Parents of children with intellectual disabilities (ID) consistently report higher levels of parenting stress than parents of typically developing children, which has psychological and physical consequences for both the parent and child. Further, high levels of parenting stress are often associated with poor outcomes in behavioral interventions for children with ID. Thus, parental stress and mental health concerns in general are critical targets for intervention. Nevertheless, there are few evidence-based treatments aimed at reducing stress in parents of children with ID. Parent-led support groups are the most common type of intervention for these parents; however, little empirical evidence is available to support the efficacy of these interventions. Other evidence-based interventions include mindfulness, cognitive-behavior therapy, respite, and behavioral parent training interventions. We argue for a combined intervention model that addresses both parental stress and child behavior problems directly in order to optimize outcomes for children with ID and their families.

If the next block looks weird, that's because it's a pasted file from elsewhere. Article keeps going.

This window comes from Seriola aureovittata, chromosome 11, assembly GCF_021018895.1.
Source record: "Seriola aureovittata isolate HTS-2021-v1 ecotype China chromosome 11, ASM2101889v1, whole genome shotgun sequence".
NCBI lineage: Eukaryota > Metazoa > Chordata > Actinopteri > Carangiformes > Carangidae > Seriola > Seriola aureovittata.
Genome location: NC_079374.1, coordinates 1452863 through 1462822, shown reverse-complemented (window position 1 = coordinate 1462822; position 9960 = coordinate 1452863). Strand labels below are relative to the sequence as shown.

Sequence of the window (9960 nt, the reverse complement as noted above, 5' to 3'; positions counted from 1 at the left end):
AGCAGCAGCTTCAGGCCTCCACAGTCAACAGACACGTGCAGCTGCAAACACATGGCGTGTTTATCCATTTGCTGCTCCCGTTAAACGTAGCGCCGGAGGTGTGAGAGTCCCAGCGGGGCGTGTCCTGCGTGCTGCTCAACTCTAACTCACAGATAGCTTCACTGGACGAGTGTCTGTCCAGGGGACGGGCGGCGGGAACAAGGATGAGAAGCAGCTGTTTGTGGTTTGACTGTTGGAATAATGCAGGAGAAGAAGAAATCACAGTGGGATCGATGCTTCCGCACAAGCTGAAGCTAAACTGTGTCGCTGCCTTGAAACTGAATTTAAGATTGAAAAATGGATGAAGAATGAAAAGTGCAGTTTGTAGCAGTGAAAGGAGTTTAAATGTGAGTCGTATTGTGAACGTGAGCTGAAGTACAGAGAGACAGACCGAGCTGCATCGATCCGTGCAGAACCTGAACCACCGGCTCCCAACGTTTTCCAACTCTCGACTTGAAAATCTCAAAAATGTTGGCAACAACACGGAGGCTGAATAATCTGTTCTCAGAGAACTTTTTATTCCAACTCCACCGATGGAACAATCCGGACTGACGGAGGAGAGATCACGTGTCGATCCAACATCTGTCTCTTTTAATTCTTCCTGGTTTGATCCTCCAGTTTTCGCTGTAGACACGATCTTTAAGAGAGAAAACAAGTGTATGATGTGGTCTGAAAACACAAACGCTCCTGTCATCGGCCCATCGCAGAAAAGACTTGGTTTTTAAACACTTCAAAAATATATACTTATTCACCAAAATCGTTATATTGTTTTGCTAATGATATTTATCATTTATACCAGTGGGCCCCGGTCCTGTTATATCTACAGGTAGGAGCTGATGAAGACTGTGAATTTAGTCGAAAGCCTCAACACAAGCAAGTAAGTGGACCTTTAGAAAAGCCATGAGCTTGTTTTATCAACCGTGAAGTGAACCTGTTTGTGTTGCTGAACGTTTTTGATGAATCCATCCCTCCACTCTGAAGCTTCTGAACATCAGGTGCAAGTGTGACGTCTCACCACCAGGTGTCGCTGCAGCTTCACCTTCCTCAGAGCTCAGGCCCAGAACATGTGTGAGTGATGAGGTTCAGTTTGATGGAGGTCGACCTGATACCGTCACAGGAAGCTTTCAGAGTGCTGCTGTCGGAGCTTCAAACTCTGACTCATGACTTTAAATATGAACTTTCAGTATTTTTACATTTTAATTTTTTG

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Conflict of Interest
Cameron L. Neece and Evan J. Lima declare that they have no conflict of interest.
Human and Animal Rights and Informed Consent
This article does not contain any studies with human or animal subjects performed by any of the authors.
This article is part of the Topical Collection on Intellectual Disability
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Neece, C.L., Lima, E.J. Interventions for Parents of People with Intellectual Disabilities. Curr Dev Disord Rep 3, 124–128 (2016). https://doi.org/10.1007/s40474-016-0088-4
- Intellectual disabilities
- Developmental disorders
- Parenting stress
- Children with ID